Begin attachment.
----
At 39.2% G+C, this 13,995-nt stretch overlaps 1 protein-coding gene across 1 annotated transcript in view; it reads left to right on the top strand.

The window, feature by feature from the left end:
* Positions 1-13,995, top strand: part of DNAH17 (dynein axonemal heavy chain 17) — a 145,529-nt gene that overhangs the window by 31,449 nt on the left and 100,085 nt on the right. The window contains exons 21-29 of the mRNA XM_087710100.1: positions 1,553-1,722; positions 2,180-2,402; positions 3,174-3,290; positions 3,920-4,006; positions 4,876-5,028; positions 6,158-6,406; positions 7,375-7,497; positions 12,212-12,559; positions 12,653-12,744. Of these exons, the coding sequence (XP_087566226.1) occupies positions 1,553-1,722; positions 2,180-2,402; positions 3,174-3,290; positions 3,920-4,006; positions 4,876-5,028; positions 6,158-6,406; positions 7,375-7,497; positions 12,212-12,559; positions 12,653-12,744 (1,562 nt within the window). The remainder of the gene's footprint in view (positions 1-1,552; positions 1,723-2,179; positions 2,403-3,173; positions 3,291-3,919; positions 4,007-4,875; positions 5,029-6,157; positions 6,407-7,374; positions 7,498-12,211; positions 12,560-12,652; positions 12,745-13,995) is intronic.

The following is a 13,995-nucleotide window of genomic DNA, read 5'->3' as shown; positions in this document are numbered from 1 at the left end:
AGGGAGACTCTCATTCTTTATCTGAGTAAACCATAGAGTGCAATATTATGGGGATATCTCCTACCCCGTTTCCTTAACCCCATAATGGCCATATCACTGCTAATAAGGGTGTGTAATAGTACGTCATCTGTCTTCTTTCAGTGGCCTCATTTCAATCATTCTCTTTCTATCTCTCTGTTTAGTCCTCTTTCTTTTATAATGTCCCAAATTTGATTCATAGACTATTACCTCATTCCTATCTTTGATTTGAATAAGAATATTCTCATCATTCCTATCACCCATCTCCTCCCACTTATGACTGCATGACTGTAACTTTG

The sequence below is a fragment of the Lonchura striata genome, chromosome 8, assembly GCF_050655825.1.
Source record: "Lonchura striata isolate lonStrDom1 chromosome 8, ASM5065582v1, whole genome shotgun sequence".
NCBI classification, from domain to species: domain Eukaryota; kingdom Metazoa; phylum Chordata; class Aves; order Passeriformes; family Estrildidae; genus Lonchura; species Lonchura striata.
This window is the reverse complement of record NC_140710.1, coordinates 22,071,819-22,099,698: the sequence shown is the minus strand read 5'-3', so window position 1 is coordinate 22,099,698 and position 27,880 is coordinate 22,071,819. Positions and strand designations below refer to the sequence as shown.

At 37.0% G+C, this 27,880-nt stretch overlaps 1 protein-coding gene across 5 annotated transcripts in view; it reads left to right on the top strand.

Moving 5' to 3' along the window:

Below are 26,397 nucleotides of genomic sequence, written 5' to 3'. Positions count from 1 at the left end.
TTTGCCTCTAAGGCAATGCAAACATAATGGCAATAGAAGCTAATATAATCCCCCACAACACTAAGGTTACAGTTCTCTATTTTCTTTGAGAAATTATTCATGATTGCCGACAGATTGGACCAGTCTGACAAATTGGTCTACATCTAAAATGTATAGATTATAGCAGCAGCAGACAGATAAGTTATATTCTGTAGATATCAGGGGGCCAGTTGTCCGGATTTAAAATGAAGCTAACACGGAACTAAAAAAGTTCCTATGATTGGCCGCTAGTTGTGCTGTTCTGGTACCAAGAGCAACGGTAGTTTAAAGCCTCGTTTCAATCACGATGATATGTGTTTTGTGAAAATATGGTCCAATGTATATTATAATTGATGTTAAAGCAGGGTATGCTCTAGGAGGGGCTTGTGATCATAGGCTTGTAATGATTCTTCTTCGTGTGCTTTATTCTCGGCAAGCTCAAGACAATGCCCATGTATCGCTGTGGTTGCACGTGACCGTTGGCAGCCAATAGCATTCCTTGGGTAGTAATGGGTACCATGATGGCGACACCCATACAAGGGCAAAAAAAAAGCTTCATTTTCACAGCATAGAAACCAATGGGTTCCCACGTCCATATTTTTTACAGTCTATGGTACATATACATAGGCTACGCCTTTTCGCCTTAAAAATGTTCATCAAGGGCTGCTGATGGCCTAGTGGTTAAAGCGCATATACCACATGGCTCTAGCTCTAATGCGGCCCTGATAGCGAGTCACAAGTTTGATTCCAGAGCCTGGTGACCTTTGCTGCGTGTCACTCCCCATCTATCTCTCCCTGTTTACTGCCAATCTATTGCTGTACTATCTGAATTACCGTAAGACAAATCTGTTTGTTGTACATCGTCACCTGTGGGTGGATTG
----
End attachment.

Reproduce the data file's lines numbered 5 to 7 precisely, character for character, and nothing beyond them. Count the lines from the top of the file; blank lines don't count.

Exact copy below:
AGGGAGACTCTCATTCTTTATCTGAGTAAACCATAGAGTGCAATATTATGGGGATATCTCCTACCCCGTTTCCTTAACCCCATAATGGCCATATCACTGCTAATAAGGGTGTGTAATAGTACGTCATCTGTCTTCTTTCAGTGGCCTCATTTCAATCATTCTCTTTCTATCTCTCTGTTTAGTCCTCTTTCTTTTATAATGTCCCAAATTTGATTCATAGACTATTACCTCATTCCTATCTTTGATTTGAATAAGAATATTCTCATCATTCCTATCACCCATCTCCTCCCACTTATGACTGCATGACTGTAACTTTG

The sequence below is a fragment of the Lonchura striata genome, chromosome 8, assembly GCF_050655825.1.
Source record: "Lonchura striata isolate lonStrDom1 chromosome 8, ASM5065582v1, whole genome shotgun sequence".